# Energy in a permanent magnet question

• posted

Suppose I have a permanent magnet and attract a nail a height h from the ground. If the nail has mass m then I have done mgh of work (potential energy) which must come from the field. If I then attract a second nail the magnetic attraction will be less since I have used energy when attracting the first one - which is still attached. If I keep doing this there is little energy left to lift anything more.

I then pull off the nails which requires energy from me. That energy must be released back into the field since I can then replicate the experiment. Is this right? So energy is stored in permanent magnets.

• posted

Here's how I would think about it.

There is energy in the magnetic field. The energy density is B^2/ (2*mu sub zero) (MKS units) If you integrate this over all space you get the total energy in the field. Sticking bits of iron in the field reduces the B field outside the pieces of iron and so the total energy of the system has decreased. So sure there is some energy in any magnet. (I trust this is *not* leading to some perpetual motion gizmo.)

George H.

• posted

Magnets don't have anything to do with energy. They exert a force. The energy comes from whatever is moving/holding the magnet or the object.

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Failure does not prove something is impossible, failure simply
indicates you are not using the right tools...```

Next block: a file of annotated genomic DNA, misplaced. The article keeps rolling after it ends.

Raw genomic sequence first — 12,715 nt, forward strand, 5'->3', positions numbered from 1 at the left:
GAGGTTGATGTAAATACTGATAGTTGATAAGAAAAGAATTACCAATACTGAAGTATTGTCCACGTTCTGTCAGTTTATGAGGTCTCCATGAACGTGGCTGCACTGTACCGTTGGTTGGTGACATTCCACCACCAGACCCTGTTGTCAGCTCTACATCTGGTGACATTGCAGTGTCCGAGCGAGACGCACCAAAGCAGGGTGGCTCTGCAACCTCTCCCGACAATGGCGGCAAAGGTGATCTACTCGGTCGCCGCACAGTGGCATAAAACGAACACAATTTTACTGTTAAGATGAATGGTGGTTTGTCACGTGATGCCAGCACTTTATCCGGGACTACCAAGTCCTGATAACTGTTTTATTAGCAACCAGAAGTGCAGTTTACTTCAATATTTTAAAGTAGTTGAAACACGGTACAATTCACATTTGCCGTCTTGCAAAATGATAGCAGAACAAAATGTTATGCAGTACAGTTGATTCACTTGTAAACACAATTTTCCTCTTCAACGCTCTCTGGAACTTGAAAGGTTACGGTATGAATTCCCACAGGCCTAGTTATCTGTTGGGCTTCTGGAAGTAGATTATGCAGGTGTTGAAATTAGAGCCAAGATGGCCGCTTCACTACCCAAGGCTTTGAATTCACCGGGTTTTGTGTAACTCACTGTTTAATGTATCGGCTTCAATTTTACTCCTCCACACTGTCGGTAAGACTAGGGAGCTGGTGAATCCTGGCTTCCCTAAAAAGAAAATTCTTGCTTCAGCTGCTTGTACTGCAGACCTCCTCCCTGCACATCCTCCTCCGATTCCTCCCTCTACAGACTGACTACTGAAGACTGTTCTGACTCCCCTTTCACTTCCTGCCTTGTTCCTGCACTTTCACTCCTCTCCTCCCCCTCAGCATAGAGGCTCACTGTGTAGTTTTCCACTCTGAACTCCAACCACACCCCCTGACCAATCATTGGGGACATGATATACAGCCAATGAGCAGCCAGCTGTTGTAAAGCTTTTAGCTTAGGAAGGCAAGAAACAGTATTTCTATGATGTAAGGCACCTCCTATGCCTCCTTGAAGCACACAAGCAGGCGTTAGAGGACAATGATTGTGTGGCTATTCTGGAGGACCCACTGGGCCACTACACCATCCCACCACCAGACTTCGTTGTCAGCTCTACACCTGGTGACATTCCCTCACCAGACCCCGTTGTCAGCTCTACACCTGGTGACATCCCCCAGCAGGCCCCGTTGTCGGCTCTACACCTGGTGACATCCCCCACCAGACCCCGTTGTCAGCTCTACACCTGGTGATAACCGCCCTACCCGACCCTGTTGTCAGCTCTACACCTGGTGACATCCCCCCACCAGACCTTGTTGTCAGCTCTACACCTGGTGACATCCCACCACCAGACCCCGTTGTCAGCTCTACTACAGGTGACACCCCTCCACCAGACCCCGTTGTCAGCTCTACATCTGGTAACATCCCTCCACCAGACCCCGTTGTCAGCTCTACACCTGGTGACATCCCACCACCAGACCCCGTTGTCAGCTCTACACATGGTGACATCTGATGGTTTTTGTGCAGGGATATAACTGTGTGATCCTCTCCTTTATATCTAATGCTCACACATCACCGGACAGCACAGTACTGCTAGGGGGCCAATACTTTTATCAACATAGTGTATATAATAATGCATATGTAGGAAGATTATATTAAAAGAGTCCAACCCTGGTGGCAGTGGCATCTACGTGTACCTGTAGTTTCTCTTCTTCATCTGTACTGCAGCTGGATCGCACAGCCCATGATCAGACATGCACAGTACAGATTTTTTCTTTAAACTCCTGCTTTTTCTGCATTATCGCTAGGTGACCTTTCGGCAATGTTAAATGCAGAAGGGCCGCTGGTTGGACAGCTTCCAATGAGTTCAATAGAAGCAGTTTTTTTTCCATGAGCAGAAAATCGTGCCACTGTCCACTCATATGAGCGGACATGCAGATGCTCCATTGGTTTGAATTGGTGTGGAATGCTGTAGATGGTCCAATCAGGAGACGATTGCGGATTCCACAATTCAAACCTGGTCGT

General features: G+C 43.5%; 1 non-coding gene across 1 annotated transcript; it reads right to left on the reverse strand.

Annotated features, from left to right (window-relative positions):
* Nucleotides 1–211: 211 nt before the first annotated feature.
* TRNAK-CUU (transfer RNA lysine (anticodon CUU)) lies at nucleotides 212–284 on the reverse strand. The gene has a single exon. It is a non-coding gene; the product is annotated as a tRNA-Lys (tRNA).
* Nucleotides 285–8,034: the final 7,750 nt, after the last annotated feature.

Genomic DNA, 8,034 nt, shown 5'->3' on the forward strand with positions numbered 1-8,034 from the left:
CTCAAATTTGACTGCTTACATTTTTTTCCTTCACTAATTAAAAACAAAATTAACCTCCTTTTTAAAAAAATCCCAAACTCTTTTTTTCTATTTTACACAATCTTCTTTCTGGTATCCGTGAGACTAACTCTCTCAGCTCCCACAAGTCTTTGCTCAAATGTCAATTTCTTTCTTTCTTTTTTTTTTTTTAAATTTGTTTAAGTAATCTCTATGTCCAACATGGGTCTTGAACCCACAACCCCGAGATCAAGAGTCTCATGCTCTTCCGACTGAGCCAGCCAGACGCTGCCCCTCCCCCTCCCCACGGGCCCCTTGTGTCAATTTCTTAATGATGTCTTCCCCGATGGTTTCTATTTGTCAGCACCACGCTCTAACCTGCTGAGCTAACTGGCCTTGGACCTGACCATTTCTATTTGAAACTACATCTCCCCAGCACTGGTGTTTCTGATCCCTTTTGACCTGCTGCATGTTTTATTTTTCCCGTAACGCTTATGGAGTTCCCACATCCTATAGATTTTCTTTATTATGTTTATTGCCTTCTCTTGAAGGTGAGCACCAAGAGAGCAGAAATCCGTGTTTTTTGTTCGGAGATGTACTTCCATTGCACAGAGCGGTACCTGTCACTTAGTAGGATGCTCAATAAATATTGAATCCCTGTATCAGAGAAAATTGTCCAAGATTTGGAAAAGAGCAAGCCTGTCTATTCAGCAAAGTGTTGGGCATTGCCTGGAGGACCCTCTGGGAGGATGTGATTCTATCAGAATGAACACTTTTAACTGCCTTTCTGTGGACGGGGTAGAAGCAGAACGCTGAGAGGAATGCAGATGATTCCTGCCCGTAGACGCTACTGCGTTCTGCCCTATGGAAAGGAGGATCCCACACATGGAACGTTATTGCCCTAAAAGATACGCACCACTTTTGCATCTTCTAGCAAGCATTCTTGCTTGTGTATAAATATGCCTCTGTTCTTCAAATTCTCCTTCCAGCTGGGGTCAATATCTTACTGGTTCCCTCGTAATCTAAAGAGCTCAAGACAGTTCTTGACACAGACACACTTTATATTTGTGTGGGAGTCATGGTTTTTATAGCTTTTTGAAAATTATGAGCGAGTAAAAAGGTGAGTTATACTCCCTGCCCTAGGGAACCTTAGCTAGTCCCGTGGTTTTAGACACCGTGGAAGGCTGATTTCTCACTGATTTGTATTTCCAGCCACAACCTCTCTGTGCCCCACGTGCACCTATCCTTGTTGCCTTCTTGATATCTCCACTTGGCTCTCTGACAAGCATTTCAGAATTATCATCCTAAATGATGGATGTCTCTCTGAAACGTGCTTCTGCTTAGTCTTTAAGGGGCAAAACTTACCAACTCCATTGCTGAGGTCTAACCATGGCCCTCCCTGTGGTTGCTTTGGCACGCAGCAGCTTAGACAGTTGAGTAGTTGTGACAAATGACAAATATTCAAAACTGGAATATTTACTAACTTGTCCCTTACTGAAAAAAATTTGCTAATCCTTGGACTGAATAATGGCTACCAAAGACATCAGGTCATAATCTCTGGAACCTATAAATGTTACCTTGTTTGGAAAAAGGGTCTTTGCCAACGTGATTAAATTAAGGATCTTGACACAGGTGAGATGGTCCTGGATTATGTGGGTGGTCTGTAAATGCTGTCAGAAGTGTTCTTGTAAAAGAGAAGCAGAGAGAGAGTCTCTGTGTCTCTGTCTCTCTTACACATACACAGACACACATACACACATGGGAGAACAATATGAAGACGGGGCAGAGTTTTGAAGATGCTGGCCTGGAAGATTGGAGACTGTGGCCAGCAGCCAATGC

• posted

No, it's not right.

But you don't want to know anyway.

The energy stored in a magnet is called magnetization work. If you extract it, you will de-magnetize the magnet.

Coercitivity Susceptibility Remanence Degaussing

w.

• posted

They certainly store energy. It takes energy to magnetize one, and the nail experiment is one way to recover some of that energy.

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John Larkin                  Highland Technology Inc
www.highlandtechnology.com   jlarkin at highlandtechnology dot com   ```
• posted

No, Mista.

If you pull out energy (regardless how), the magnet would de-magnetize.

w.

• posted

No.

• posted

Not really,

It took you an amount of energy to set up this scenario :

...When the nail jumps to the magnet, it's just paying you back what you've spent out

So, tell this experiment to Obama and explain to him that the "no free lunch in America" still works, and it's now biting him

• posted

Not really,

It took you an amount of energy to set up this scenario :

...When the nail jumps to the magnet, it's just paying you back what you've spent out

So, tell this experiment to Obama and explain to him that the "no free lunch in America" still works, and it's now biting him

_________________________________________________

Or better yet see if you can get some of that green energy funding from the dept of energy. Let us know if it works.

• posted

So, when the magnet lifts a nail, where did the energy come from? Do you believe in conservation of energy?

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John Larkin                  Highland Technology Inc